US CYBER COMMAND EXPANDS CAPABILITIES
By Cheryl Pellerin, DoD News Service
18 Aug 14. U.S. Cyber Command continues to expand its capabilities and capacity, Navy Adm. Mike Rogers said Aug. 14. The U.S. Cyber Command commander and director of the National Security Agency was speaking during an interview at the NSA headquarters building here.
“The decision to create [U.S. Cyber Command] was a … recognition of a couple things. No. 1, the increasing importance of the cyber domain and the cyber mission set in Department of Defense operations in the 21st century,” Rogers said.
Such a command would add to the department’s ability to protect and defend its networks, and give policymakers and operational commanders a broader range of options, he said.
The second consideration involved DoD’s mission to defend the nation, coupled with the potential of nation-states, groups and individuals to conduct offensive cyber activities against critical U.S. infrastructure.
In that scenario, the admiral said, defense officials thought it was likely the president would “turn to the secretary of defense and say, ‘In your mission to defend the nation, I need you to do the same thing here in the cyber arena against this mission set critical to U.S. infrastructure, and I need an organization capable of doing that.'”
These conditions led the department to realize the need to create a traditional warfighting organization capable of executing a spectrum of cyberspace missions, Rogers said.
And, he added, they knew they needed to do so “with a dedicated professionalized workforce. This is not a pickup game where you just come casually to it.”
Rogers said he focuses on five priorities for Cybercom.
These are to build a trained and ready cyber force, put tools in place that create true situational awareness in cyberspace, create command-and-control and operational concepts to execute the mission, build a joint defensible network, and ensure Cybercom has the right policies and authorities that allow it to execute full-spectrum operations in cyberspace.
Making progress is important to Rogers, who characterized his ultimate goal as bringing U.S. Cyber Command to a level where it’s every bit as trained and ready as any carrier strike group in the U.S. Central Command area of responsibility or any brigade combat team on the ground in Afghanistan.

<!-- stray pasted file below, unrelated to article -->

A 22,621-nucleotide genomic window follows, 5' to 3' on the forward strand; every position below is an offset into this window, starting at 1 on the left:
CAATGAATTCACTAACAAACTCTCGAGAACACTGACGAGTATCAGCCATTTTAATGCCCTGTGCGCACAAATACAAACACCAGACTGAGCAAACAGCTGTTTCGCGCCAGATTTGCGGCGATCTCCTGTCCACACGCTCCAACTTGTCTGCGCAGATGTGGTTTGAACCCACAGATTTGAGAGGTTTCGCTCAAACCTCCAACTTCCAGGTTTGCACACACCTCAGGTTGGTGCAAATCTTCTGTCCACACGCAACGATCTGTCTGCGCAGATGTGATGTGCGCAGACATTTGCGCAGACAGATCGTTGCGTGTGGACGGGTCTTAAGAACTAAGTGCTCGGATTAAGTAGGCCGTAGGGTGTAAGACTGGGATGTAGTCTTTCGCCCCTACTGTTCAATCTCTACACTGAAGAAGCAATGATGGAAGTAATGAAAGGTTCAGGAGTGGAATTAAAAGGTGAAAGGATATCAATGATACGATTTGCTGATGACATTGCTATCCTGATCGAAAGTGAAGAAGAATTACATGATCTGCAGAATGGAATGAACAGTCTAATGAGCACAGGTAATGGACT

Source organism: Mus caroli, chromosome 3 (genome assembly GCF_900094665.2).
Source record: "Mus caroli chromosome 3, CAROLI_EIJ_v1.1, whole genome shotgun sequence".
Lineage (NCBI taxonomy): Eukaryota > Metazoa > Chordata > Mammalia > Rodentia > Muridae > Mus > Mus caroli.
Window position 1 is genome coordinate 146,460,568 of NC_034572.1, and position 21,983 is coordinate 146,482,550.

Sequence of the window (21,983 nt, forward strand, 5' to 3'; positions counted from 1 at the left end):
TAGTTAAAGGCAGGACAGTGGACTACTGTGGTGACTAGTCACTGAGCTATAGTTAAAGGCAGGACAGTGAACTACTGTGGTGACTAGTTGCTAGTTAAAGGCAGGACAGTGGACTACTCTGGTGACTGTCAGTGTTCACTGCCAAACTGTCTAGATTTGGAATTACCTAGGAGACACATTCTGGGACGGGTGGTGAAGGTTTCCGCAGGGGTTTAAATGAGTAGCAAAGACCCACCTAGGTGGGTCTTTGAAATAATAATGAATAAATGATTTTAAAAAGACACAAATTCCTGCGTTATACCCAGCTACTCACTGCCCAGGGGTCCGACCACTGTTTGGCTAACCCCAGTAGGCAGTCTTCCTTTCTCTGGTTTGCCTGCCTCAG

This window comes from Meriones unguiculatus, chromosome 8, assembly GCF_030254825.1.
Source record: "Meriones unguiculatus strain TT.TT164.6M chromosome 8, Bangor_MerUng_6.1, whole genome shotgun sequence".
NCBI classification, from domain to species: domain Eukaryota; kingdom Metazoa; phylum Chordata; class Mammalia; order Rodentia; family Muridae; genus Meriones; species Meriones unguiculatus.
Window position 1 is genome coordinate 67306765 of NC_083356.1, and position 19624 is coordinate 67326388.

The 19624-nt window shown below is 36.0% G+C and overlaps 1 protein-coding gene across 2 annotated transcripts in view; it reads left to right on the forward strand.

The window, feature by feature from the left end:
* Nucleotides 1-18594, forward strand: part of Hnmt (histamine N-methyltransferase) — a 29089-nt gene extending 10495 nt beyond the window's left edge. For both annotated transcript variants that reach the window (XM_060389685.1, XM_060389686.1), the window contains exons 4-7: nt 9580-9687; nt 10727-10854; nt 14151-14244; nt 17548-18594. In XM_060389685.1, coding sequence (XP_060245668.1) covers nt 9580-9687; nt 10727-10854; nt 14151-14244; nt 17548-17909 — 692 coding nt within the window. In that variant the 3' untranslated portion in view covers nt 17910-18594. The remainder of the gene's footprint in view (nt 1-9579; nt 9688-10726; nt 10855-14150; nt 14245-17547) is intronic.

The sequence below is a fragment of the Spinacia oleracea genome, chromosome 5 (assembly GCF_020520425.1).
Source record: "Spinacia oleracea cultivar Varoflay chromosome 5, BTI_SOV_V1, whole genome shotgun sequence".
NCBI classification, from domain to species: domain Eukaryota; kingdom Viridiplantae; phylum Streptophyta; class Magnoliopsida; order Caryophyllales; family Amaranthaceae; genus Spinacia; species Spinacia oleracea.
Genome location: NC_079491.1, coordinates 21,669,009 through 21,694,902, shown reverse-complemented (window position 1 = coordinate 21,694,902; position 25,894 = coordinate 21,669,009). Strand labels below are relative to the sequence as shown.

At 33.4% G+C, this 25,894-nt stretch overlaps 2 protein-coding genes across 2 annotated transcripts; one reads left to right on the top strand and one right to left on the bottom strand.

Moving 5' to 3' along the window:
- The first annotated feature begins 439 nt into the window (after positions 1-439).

“My objective during my time as the commander, first and foremost,” the admiral said, “is to ensure that we have brought to fruition the operational vision in cyber … [to make sure] it’s something real, it’s something tangible, and it is operationally ready to execute its assigned missions.”
That is happening as Cybercom brings its warfighting capability online, with the services generating a total cyber mission force of about 6,000 people by 2016, all trained to the same high standard and aligned in 133 teams with three core missions:
— The Cyber National Mission Force, when directed, is responsible for defending the nation’s critical infrastructure and key resources.
— The Cyber Combat Mission Force provides cyber support to combatant commanders across the globe; and
— The Cyber Protection Force operates and defends the DoD information network, or DoDIN.
Defending the DoDIN is the focus of a partnership in progress with the Defense Information Systems Agency, or DISA.
The agency provides command and control and information-sharing capabilities and a globally accessible enterprise information infrastructure to warfighters, the president and national leaders, and other mission and coalition partners.
DISA, Rogers points out, is also a combat support agency.
The agency reports to acting DoD Chief Information Officer Terry Halvorsen, and its director is Air Force Lt. Gen. Ronnie D. Hawkins Jr.
“I have always believed … that we need to integrate operations and networks and our defensive workforce into one team,” Rogers said, “and that you are more effect